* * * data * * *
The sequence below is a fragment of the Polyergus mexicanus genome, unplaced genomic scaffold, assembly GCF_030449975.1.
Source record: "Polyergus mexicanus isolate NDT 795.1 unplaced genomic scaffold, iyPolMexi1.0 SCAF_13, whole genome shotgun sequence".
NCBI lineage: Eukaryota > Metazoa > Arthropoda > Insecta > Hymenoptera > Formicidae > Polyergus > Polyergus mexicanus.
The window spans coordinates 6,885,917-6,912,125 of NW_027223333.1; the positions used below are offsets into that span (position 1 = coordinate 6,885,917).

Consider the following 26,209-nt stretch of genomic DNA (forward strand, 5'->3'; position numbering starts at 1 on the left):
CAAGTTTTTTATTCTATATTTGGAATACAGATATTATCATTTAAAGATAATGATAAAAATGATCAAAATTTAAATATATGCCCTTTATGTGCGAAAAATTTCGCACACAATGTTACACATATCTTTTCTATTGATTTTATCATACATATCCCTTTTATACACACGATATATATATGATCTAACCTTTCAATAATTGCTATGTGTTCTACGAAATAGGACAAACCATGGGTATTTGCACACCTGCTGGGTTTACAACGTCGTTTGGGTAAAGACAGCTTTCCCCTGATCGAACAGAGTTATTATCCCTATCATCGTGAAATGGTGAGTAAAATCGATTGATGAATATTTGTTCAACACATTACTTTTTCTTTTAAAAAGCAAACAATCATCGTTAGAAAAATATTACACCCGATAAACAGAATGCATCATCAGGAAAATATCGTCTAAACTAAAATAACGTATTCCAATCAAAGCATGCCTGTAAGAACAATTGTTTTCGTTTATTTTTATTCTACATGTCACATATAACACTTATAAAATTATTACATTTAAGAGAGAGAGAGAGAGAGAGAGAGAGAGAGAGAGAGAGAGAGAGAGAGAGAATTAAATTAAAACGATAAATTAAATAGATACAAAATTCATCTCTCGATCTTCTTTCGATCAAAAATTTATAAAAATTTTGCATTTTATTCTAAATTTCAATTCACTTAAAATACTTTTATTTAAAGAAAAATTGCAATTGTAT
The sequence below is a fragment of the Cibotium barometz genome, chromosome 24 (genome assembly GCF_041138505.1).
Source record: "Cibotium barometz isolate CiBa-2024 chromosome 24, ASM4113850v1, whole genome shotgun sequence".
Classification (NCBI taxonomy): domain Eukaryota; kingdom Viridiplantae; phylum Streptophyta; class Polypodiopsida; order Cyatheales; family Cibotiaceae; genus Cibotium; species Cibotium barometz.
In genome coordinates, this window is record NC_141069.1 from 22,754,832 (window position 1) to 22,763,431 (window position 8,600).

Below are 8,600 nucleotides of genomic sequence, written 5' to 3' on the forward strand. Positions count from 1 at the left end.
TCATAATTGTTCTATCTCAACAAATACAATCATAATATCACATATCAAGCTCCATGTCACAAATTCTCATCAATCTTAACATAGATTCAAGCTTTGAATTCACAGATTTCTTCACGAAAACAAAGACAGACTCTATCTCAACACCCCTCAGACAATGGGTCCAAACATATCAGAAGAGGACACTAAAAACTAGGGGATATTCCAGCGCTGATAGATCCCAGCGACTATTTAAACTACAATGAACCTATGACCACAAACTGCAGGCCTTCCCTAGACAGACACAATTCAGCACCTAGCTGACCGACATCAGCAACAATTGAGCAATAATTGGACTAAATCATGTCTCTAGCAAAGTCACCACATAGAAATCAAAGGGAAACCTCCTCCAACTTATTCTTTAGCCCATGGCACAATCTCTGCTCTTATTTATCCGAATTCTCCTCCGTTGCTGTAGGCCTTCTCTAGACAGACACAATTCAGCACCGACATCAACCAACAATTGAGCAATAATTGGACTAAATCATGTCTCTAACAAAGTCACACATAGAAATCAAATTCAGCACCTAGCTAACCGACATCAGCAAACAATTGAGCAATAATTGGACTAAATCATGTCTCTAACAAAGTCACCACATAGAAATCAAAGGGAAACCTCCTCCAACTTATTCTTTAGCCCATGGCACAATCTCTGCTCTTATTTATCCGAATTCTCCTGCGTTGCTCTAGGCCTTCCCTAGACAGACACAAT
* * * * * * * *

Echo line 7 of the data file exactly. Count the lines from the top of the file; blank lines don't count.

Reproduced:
The sequence below is a fragment of the Cibotium barometz genome, chromosome 24 (genome assembly GCF_041138505.1).